Hello Fellow Readers, I had the privilege of helping Holly and Joao of Montclair with plant decorations to also serve as gifts for attendees of their upcoming nuptials. While chatting with Patti of Little Big Farm here in Blairstown she suggested succulents. They’re very trendy, easy to take care of, and make a perfect houseplant that can spend summers outside. Succulent is not a botanical name but refers to plants with fleshy parts (leaves, stems, or roots) which store moisture in times of drought. I found flats of assorted succulents and we felt (plants have feelings too) compelled to provide a Care and Feeding label for adopters to take home.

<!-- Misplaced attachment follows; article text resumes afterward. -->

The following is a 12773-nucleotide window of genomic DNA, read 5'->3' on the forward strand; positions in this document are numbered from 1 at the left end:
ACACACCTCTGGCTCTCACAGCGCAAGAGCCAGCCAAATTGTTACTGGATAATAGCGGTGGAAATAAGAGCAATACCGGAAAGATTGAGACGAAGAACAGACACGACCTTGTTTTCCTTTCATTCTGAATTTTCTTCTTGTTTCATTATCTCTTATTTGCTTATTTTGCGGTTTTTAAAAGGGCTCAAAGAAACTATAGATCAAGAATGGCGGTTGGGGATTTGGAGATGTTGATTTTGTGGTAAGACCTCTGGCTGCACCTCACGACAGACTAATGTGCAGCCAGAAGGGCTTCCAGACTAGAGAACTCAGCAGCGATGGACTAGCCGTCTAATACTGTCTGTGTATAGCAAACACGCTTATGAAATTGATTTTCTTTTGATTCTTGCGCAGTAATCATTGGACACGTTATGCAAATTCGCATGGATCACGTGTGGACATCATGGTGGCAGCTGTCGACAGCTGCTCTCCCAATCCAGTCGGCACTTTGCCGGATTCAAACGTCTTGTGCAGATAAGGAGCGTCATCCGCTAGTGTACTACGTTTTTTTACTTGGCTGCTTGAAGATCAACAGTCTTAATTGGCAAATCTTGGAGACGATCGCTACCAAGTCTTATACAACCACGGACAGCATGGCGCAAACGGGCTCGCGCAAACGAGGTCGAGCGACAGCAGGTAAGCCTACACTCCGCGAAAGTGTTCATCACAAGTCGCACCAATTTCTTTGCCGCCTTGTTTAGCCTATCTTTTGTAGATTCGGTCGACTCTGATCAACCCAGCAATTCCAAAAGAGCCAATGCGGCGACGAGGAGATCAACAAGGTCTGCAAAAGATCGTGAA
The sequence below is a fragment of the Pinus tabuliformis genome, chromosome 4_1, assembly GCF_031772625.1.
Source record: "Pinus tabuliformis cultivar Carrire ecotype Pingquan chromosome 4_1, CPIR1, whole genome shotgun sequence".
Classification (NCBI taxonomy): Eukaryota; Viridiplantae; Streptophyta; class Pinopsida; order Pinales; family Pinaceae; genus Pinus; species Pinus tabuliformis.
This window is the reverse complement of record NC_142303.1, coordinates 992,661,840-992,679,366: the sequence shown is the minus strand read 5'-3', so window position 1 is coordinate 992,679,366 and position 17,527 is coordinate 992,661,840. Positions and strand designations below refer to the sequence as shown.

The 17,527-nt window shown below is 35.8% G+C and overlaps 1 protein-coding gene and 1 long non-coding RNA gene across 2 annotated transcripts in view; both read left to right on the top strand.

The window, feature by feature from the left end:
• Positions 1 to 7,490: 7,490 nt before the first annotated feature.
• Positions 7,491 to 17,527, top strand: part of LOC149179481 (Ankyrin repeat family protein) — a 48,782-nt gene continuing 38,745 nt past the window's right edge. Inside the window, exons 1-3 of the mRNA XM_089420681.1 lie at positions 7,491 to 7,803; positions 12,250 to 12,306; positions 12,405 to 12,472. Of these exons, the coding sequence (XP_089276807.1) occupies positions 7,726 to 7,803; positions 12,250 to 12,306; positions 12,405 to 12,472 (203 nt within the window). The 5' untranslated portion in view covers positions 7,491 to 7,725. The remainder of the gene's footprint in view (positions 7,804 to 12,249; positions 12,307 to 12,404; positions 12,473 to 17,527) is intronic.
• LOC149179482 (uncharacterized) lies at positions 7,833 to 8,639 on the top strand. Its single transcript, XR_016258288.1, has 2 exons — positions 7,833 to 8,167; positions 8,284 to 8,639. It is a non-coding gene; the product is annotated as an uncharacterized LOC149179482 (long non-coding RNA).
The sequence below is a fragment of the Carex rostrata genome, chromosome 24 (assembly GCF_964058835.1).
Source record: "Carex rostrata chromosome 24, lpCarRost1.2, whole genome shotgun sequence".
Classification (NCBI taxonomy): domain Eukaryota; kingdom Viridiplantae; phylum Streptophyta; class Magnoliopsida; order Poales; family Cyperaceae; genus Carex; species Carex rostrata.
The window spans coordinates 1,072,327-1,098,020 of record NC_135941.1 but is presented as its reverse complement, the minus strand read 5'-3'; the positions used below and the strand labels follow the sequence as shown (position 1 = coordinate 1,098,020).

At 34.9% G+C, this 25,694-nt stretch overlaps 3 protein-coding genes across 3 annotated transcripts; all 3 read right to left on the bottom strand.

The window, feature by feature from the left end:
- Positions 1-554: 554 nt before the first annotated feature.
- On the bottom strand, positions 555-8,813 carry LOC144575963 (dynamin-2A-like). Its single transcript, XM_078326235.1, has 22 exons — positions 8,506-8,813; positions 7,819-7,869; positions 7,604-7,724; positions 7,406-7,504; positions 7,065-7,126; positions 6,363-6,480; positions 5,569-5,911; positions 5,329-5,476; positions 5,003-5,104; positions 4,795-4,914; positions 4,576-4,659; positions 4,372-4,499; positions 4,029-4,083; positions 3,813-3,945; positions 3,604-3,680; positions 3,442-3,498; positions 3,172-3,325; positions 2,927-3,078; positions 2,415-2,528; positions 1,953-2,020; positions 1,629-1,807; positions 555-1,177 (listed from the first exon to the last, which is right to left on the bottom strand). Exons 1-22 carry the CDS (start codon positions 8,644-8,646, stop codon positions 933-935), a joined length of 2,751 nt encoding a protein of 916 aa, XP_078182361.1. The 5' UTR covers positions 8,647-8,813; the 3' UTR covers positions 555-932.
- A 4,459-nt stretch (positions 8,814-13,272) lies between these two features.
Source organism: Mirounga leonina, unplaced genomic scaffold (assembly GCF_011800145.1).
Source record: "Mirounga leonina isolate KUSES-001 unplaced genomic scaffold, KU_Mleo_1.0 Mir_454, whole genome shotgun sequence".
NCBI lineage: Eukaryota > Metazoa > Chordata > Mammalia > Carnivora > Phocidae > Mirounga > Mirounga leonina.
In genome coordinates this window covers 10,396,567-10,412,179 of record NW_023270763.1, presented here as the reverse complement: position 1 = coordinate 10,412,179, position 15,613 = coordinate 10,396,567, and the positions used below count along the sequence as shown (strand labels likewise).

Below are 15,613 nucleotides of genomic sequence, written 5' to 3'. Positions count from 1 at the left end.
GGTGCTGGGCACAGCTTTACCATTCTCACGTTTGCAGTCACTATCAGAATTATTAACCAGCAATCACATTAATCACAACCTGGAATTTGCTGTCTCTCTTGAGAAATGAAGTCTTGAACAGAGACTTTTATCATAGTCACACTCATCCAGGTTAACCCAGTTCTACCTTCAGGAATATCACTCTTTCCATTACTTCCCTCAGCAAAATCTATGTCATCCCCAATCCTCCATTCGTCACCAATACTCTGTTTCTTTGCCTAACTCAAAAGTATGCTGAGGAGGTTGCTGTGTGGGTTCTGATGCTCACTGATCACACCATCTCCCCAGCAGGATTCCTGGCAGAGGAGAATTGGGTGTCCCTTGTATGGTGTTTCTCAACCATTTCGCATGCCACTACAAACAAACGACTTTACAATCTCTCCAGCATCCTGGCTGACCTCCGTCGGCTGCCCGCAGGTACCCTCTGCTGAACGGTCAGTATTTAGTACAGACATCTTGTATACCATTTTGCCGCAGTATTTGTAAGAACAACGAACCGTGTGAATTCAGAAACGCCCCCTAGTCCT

Please don’t smother me with too much of a good thing. I stash my liquids on board much like a camel and therefore like dry, well-drained soil. When I’m completely dry, put me in the sink to run water through my soil until it comes out from my bottom. When I quit dripping return me to my saucer. No need to use a baby wipe, but I hate wet feet and if I sit in water I may get a fungus or rot. I like plenty of light but not intense direct sun as I’m prone to sunburn. If I discolor it’s too sunny. If I reach or lean it’s not sunny enough. You can take me outside to live when it’s warm but please don’t let me freeze. Feed me 3 to 4 times during the growing season using a balanced fertilizer; a 10-10-10 fertilizer diluted to a quarter strength is ideal. I can make babies if you clip a section and stick me in soil – there’s a little more to it than that but this is G-rated. When I outgrow my pot, please replant me using a fast-draining mixture that’s designed for cacti or succulents. You’ll know it’s time if I look proportionally too big for my pot much like a muffin top stuffed into too small jeans. And I have no ego about going up a size so have at it baby. My care and feeding may sound intensive but in truth I’m an easy keeper, resilient and forgiving; makes for a good relationship don’t you think? Congratulations Holly & Joao! Garden dilemmas? email@example.com